The Smooth Feel of a Sea Shell

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Sir D’arcy Wentworth Thompson (1860-1948) was an exceptionally erudite biologist, as comfortable with a mathematical equation as he was with the smooth feel of a chambered nautilus in his hands. Organic form was Thompson’s obsession. A few of the chapter headings from his classic work On Growth and Form will give you a feel for Thompson’s wide ranging mind: The Structure of the Cell, On Leaf Arrangement, Spiral Shells of the Foraminifera, The Shape of Eggs and Other Hollow Structures, The Shape of Horns with a note on Torsion.

The 150th Anniversary of D’arcy Thompson’s birth is being celebrated this year. For more on that, and the life and work of this singular scientist, be sure to visit the D’arcy at 150 website.

The French poet Paul Valery was equally captured by nature’s patterns. Valery’s Sea Shells (pictured below) meditates on questions of shape and form: the poetry and geometry of helices and spirals, the unexpected wonder of a mollusc and “the rhythmic distillation of his marvelous covering“.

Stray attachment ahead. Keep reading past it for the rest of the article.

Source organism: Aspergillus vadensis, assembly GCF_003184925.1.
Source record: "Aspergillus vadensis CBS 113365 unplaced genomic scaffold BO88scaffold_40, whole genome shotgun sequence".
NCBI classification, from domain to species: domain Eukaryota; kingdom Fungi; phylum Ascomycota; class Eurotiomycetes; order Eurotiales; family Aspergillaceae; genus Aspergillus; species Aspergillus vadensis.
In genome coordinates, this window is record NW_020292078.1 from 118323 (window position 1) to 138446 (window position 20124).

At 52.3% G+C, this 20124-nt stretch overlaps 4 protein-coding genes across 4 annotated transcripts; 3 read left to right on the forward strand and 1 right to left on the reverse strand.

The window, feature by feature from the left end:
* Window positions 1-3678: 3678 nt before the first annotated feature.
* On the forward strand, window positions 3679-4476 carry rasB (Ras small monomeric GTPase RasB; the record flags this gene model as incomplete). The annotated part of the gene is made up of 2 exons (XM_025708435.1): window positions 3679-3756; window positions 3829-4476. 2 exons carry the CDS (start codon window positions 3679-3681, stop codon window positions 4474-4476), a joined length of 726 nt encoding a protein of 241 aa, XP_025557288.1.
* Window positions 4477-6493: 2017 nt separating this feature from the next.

Along with Paul Valery’s Sea Shells, the Land Library has a special nook for books such as these:

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Sea Shells by Paul Valery (with an introduction by Mary Oliver), The Self-Made Tapestry: Pattern Formation in Nature by Philip Ball, Biomimicry: Innovation Inspired by Nature by Janine M. Benyus, Cats’ Paws and Catapults: Mechanical Worlds of Nature and People by Steven Vogel

along with this stunning volume from an scientist/artist who always found beauty in nature’s forms:

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Art Forms from the Ocean: The Radiolarian Atlas of 1862 by Ernst Haeckel

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